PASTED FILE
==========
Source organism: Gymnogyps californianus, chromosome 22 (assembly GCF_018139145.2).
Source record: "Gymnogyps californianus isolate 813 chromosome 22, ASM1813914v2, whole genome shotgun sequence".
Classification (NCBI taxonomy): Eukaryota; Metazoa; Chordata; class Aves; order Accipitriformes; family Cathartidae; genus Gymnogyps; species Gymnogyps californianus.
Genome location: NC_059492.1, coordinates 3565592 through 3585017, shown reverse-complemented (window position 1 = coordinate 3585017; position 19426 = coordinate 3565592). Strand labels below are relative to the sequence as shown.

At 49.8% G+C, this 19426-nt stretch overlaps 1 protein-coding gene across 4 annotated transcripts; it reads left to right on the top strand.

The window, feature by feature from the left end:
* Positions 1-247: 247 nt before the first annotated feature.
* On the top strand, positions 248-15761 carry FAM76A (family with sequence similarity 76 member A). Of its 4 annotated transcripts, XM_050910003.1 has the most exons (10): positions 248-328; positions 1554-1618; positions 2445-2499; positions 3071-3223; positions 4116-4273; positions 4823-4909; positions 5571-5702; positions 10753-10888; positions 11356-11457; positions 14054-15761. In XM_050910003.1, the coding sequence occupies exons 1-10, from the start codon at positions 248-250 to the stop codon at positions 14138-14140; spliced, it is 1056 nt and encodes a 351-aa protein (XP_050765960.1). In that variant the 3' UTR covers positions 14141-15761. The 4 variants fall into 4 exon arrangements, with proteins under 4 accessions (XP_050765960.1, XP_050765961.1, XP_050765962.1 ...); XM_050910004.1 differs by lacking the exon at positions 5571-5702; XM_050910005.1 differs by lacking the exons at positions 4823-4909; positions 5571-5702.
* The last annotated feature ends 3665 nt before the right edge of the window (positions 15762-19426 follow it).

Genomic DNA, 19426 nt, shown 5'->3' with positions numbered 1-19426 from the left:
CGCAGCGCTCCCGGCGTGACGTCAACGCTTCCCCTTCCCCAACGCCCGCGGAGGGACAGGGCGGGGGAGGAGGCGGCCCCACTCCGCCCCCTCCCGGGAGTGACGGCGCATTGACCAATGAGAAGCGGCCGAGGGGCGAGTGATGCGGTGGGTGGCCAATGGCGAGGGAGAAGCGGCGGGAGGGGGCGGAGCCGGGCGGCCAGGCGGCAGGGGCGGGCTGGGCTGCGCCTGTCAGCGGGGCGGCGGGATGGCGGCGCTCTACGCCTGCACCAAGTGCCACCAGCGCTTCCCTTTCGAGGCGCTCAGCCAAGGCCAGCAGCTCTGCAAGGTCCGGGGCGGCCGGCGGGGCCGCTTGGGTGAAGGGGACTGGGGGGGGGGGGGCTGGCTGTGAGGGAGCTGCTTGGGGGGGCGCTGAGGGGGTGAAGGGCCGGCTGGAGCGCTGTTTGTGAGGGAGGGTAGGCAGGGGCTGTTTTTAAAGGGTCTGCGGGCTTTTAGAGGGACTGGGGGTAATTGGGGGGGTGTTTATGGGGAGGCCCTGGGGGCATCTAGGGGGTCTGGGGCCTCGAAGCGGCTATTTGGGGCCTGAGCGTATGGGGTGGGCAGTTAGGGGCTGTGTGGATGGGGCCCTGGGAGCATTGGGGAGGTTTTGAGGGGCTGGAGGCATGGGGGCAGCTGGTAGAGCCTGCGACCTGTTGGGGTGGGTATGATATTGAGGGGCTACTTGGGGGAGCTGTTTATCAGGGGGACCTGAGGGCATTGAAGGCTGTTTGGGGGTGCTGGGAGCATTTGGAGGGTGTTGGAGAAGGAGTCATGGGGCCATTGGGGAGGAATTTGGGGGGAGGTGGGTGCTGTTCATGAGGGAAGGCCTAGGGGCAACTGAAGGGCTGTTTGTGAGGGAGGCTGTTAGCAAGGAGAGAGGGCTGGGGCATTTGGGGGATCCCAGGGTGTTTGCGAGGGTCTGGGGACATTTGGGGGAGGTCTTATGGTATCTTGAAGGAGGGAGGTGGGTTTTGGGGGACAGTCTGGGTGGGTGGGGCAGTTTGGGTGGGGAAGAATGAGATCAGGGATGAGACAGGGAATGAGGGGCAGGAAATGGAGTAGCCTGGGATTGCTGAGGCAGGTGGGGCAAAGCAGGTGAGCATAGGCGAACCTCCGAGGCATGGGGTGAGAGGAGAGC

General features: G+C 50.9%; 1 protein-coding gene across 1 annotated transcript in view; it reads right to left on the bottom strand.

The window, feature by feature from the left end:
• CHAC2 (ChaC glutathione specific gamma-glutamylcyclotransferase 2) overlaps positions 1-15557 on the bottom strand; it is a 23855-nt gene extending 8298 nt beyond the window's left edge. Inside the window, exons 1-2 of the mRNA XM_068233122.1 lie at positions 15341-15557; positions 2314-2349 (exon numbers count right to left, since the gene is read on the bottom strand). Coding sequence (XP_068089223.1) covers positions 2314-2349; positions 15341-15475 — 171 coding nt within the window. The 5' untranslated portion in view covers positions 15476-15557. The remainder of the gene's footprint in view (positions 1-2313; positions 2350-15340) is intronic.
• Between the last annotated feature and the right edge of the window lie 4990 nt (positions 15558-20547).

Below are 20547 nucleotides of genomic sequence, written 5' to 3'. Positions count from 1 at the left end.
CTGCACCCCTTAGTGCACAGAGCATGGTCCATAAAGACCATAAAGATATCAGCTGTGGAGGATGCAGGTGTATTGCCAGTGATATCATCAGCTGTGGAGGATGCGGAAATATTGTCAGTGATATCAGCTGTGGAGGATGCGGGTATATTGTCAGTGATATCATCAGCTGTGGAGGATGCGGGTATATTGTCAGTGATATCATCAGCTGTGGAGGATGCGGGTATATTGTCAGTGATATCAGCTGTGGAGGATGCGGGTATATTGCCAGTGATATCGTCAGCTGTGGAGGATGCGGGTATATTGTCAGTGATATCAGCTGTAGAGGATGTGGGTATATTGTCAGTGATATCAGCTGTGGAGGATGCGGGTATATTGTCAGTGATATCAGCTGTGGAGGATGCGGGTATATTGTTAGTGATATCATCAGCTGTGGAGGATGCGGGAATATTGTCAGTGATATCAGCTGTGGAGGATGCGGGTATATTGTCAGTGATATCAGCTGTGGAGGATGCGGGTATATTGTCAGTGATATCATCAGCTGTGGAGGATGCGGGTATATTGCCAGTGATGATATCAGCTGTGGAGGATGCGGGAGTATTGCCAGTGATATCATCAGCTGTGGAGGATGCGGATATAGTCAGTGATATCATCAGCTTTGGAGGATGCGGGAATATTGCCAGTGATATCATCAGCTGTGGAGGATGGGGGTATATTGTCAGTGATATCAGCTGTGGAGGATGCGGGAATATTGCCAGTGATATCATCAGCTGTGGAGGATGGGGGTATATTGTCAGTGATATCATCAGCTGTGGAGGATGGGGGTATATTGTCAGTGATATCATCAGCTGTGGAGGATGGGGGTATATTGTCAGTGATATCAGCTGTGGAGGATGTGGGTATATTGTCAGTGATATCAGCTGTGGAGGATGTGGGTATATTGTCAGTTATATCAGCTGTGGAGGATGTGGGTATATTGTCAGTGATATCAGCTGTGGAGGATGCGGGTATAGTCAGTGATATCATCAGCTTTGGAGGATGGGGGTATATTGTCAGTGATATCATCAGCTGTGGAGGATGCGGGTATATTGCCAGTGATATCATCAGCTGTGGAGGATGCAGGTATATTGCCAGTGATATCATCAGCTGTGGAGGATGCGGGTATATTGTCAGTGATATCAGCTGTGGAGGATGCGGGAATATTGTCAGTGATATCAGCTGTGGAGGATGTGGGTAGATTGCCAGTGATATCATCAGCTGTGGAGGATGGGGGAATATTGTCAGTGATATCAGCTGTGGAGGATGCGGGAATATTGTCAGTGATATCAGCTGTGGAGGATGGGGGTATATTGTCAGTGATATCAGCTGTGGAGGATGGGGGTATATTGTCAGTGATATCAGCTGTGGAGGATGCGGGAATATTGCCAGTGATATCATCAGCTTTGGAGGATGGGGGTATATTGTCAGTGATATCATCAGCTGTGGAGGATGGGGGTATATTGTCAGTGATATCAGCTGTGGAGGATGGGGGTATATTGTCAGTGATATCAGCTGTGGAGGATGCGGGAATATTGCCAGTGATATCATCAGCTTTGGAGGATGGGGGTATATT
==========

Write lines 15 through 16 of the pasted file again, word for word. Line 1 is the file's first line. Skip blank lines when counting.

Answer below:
• Between the last annotated feature and the right edge of the window lie 4990 nt (positions 15558-20547).

Below are 20547 nucleotides of genomic sequence, written 5' to 3'. Positions count from 1 at the left end.